Recalled drugs including ranitidine pictured with medical tools

What You Need to Know About the Current Zantac Recall

If you or a loved one have been taking Zantac or generic/store brand versions of the popular over-the-counter (OTC) heartburn remedy ranitidine, you may have noticed earlier in 2019 that the product disappeared from stores. This is because the U.S. Food and Drug Administration (FDA) instituted—and more recently expanded—a sweeping Zantac recall, as well as voluntary recalls of many ranitidine products.

The majority of these drugs’ makers, as well as the major retail pharmacies, removed the products from the marketplace as a result of the Zantac recall. They remain widely unavailable, both in prescription and OTC formulations pending completion of the FDA’s investigations.

If you rely on ranitidine to manage heartburn or acid reflux, your doctor or pharmacist probably directed you to a substitution H2 blocker-class medicine like famotidine (Pepcid) or cimetidine (Tagamet), and perhaps you followed these professionals’ advice and went on with life without much thought about why your preferred heartburn remedy was unavailable.

Unfortunately, there is much more to this story that you need to know. Especially if you’ve also experienced liver problems, or you’ve been diagnosed with certain cancers.

Conflicting reports from different sources say that ranitidine is both perfectly safe and frighteningly harmful, but one thing is clear—the contaminant that some testing agencies have found in ranitidine is a proven carcinogen. And, this means you may possibly have been injured by taking this recalled drug.

Why is There a Ranitidine Heartburn Medicine and Zantac Recall Right Now?

Back in mid-September 2019, Connecticut-based online pharmacy Valisure alerted the FDA because their independent testing revealed that some ranitidine products appeared to be contaminated with a cancer-causing substance known as N-nitrosodimethylamine (NDMA). This prompted the FDA to take action—announced in a statement to the press per the agency’s usual policy—and open an investigation to determine whether the millions of Americans who take Zantac, ranitidine, and other drugs like it might be at risk.

A little later in the month of September, the FDA announced the first voluntary recall of 14 lots of prescription ranitidine capsules distributed by Sandoz Inc. because they were shown to be contaminated with NDMA in testing. While this recall asked that individuals taking the affected ranitidine discontinue use, it wasn’t until another few days later that the FDA expanded the voluntary recall to OTC store brand ranitidine labeled by Walgreens, Walmart, and Rite-Aid. Following this action, other makers and retailers also began recalling and testing their products, as well.

More About NDMA

Does NDMA sound familiar to you? Unfortunately, it’s not the first time in recent history that a drug has been recalled for contamination with this impurity. Our previous blog post about the years-long valsartan recall saga introduced how NDMA—a probable human carcinogen—was one of several contaminants in blood pressure and heart condition drugs that contain valsartan.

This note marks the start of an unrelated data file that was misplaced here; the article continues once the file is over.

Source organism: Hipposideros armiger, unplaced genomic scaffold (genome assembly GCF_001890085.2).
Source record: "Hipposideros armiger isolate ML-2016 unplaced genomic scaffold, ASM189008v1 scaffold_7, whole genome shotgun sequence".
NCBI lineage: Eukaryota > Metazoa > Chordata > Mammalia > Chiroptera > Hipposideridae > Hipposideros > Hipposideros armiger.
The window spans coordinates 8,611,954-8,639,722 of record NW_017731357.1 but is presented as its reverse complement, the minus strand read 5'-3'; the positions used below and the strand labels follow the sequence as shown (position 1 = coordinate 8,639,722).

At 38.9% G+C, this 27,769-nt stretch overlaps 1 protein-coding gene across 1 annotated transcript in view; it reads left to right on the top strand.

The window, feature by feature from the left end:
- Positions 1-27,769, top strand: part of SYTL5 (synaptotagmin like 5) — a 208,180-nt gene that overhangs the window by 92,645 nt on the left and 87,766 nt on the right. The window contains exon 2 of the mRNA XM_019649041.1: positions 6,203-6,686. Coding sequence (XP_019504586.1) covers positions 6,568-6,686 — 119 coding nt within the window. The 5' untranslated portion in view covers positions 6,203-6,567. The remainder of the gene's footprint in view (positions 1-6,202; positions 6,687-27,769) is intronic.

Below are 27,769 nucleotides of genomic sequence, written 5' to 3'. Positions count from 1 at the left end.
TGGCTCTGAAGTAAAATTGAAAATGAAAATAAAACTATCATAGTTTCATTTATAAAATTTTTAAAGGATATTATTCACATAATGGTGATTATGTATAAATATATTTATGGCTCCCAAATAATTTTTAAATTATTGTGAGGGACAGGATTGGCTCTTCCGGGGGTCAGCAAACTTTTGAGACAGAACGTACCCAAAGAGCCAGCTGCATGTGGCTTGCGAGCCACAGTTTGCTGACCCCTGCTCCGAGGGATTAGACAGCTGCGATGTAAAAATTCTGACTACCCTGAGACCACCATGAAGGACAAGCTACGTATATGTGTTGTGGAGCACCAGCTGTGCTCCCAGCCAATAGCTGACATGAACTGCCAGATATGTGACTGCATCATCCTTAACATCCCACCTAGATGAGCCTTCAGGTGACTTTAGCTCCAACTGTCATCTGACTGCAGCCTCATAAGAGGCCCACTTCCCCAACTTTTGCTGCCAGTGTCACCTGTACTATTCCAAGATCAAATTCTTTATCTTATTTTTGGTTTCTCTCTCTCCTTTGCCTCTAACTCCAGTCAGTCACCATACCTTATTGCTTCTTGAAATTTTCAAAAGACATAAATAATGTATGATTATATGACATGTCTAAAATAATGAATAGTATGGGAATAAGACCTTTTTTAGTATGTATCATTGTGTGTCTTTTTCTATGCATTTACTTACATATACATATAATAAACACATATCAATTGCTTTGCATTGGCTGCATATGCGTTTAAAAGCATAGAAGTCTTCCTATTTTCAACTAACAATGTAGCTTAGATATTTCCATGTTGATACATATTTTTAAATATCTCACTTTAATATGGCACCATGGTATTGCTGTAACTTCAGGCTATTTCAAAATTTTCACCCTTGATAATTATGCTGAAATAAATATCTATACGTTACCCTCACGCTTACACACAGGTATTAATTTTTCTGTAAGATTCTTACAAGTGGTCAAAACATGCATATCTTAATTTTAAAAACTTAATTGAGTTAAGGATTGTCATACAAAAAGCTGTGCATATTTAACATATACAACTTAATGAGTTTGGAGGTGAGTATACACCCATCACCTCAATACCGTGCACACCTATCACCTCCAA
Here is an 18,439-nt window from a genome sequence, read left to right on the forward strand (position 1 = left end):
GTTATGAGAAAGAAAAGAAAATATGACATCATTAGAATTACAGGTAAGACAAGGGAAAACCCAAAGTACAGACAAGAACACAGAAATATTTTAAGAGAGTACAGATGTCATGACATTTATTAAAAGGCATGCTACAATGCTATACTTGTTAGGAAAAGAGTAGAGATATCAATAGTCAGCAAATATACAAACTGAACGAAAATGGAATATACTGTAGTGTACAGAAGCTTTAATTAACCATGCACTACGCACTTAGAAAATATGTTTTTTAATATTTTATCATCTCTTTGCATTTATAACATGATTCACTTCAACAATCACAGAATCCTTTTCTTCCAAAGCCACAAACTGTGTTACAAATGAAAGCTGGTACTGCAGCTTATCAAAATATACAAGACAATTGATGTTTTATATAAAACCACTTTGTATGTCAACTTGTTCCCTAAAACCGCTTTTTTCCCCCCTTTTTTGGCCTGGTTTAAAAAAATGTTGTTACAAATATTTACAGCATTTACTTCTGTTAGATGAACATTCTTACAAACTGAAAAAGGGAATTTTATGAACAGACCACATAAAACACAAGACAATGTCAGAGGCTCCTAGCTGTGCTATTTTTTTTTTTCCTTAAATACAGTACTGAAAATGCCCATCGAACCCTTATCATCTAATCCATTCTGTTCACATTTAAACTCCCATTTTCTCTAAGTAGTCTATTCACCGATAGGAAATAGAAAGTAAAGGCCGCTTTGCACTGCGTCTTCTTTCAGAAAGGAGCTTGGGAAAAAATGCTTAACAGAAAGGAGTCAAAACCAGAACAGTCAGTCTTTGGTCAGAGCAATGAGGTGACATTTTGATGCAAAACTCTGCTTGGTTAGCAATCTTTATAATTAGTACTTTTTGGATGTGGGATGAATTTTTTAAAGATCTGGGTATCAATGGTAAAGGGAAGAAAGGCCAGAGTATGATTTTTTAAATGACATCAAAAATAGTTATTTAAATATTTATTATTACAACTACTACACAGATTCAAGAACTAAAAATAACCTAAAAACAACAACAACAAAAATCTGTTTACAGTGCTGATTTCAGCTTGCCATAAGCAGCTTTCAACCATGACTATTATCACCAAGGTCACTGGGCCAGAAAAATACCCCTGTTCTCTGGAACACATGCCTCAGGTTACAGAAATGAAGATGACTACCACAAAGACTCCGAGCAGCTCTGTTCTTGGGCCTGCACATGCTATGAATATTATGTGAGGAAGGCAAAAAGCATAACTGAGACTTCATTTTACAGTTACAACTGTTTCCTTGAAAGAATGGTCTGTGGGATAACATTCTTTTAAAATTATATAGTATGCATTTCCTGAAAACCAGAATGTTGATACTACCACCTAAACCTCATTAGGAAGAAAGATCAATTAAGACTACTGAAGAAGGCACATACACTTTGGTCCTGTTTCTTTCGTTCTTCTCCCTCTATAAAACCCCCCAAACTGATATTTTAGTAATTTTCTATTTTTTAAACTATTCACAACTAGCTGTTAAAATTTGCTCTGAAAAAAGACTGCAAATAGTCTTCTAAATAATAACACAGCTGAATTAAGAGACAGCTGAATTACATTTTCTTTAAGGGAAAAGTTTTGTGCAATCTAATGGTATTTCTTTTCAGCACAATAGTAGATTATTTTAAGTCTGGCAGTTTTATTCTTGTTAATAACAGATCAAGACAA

NDMA is a well-known toxin to the human liver, and it reliably produces cancer in lab rats. While it’s an organic compound that can be found at low levels in cooked, smoked, or cured foods, it is mainly a by-product of specific industrial processes. It’s also found in tobacco smoke.

How to Know if You May Have a Ranitidine Injury

If you have taken Zantac or generic ranitidine for any length of time and have suffered liver damage or been diagnosed with stomach or bladder cancer, there may be a connection. Be sure to talk with your doctor about how these issues can be related so that your concerns are documented in your medical records.

Additionally, if you are still taking ranitidine now, it is vital that you talk to your doctor about potential alternatives for managing heartburn, GERD (gastroesophageal reflux disease), and other acid reflux conditions.

Beware of Other Heartburn Remedies, Too.

Of course, some of the other popular medicines that combat heartburn symptoms and that may be offered to you as a ranitidine alternative—specifically proton pump inhibitors (PPIs) like Prilosec and Nexium—have also been the subject of defective drug personal injury lawsuits.

It is always a good idea to do a little background research on any medicine you’ve been prescribed by your doctor or purchased over the counter. Understanding whether there are significant side effects or health risks associated with a particular drug can help you avoid painful injuries.

We’ve cataloged some of the most harmful defective drugs on our website, but there are many more. Be sure to check with the FDA’s website for current and past drug recall notices.

What to Do If You Suspect You’ve Been Injured by Zantac or Generic Ranitidine

As mentioned above, you should always consult your doctor about any health concerns you have, whether you’ve taken a recalled medication or not. However, because liver damage and cancer can stem from taking contaminated Zantac or OTC ranitidine, it is imperative that you be examined by your doctor if you’ve regularly used this medicine.

If you or a loved one have taken any recalled drugs and later experienced significant illness, injury, or even death, you may be entitled to compensation.

Call an experienced and compassionate personal injury lawyer who understands what it takes to fight and win against the drug companies. Here at Westmoreland Injury Lawyers, we are that personal injury resource for Greensburg and Western PA. Contact us now for your complimentary case review.